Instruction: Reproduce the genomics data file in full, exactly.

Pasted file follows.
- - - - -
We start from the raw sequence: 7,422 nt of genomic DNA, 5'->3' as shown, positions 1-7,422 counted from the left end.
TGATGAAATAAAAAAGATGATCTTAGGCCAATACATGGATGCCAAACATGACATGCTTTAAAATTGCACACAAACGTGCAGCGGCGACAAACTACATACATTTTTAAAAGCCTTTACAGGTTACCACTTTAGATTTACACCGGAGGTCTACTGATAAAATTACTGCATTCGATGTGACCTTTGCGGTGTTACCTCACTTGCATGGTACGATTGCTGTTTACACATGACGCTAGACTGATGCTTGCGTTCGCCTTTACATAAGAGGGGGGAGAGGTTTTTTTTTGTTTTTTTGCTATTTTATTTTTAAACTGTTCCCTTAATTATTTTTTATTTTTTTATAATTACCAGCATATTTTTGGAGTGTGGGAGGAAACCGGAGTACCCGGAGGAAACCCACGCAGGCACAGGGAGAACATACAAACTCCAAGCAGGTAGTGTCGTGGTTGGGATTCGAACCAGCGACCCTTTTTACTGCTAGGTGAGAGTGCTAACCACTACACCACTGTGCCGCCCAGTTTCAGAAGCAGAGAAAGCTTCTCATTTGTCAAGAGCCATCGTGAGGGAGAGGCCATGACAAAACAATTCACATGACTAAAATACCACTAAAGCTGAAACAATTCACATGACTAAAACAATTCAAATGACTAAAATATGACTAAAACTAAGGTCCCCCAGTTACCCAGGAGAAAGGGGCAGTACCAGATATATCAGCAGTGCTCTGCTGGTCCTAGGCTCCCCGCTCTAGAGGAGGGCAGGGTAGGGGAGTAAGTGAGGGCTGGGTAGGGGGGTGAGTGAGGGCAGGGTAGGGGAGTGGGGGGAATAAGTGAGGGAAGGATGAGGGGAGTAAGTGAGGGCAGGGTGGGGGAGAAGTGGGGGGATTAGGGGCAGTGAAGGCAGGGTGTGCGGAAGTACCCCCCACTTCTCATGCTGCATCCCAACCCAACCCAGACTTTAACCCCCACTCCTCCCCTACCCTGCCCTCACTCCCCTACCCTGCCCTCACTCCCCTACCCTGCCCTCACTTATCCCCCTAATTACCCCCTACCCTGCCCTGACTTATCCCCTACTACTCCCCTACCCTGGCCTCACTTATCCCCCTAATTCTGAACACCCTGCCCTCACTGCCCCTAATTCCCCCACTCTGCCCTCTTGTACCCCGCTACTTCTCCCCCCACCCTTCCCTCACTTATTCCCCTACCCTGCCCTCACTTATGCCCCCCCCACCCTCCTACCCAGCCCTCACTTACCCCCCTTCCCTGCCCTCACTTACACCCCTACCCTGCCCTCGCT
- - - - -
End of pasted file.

We start from the raw sequence: 7,422 nt of genomic DNA, 5'->3' as shown, positions 1-7,422 counted from the left end.
TGATGAAATAAAAAAGATGATCTTAGGCCAATACATGGATGCCAAACATGACATGCTTTAAAATTGCACACAAACGTGCAGCGGCGACAAACTACATACATTTTTAAAAGCCTTTACAGGTTACCACTTTAGATTTACACCGGAGGTCTACTGATAAAATTACTGCATTCGATGTGACCTTTGCGGTGTTACCTCACTTGCATGGTACGATTGCTGTTTACACATGACGCTAGACTGATGCTTGCGTTCGCCTTTACATAAGAGGGGGGAGAGGTTTTTTTTTGTTTTTTTGCTATTTTATTTTTAAACTGTTCCCTTAATTATTTTTTATTTTTTTATAATTACCAGCATATTTTTGGAGTGTGGGAGGAAACCGGAGTACCCGGAGGAAACCCACGCAGGCACAGGGAGAACATACAAACTCCAAGCAGGTAGTGTCGTGGTTGGGATTCGAACCAGCGACCCTTTTTACTGCTAGGTGAGAGTGCTAACCACTACACCACTGTGCCGCCCAGTTTCAGAAGCAGAGAAAGCTTCTCATTTGTCAAGAGCCATCGTGAGGGAGAGGCCATGACAAAACAATTCACATGACTAAAATACCACTAAAGCTGAAACAATTCACATGACTAAAACAATTCAAATGACTAAAATATGACTAAAACTAAGGTCCCCCAGTTACCCAGGAGAAAGGGGCAGTACCAGATATATCAGCAGTGCTCTGCTGGTCCTAGGCTCCCCGCTCTAGAGGAGGGCAGGGTAGGGGAGTAAGTGAGGGCTGGGTAGGGGGGTGAGTGAGGGCAGGGTAGGGGAGTGGGGGGAATAAGTGAGGGAAGGATGAGGGGAGTAAGTGAGGGCAGGGTGGGGGAGAAGTGGGGGGATTAGGGGCAGTGAAGGCAGGGTGTGCGGAAGTACCCCCCACTTCTCATGCTGCATCCCAACCCAACCCAGACTTTAACCCCCACTCCTCCCCTACCCTGCCCTCACTCCCCTACCCTGCCCTCACTCCCCTACCCTGCCCTCACTTATCCCCCTAATTACCCCCTACCCTGCCCTGACTTATCCCCTACTACTCCCCTACCCTGGCCTCACTTATCCCCCTAATTCTGAACACCCTGCCCTCACTGCCCCTAATTCCCCCACTCTGCCCTCTTGTACCCCGCTACTTCTCCCCCCACCCTTCCCTCACTTATTCCCCTACCCTGCCCTCACTTATGCCCCCCCCACCCTCCTACCCAGCCCTCACTTACCCCCCTTCCCTGCCCTCACTTACACCCCTACCCTGCCCTCGCT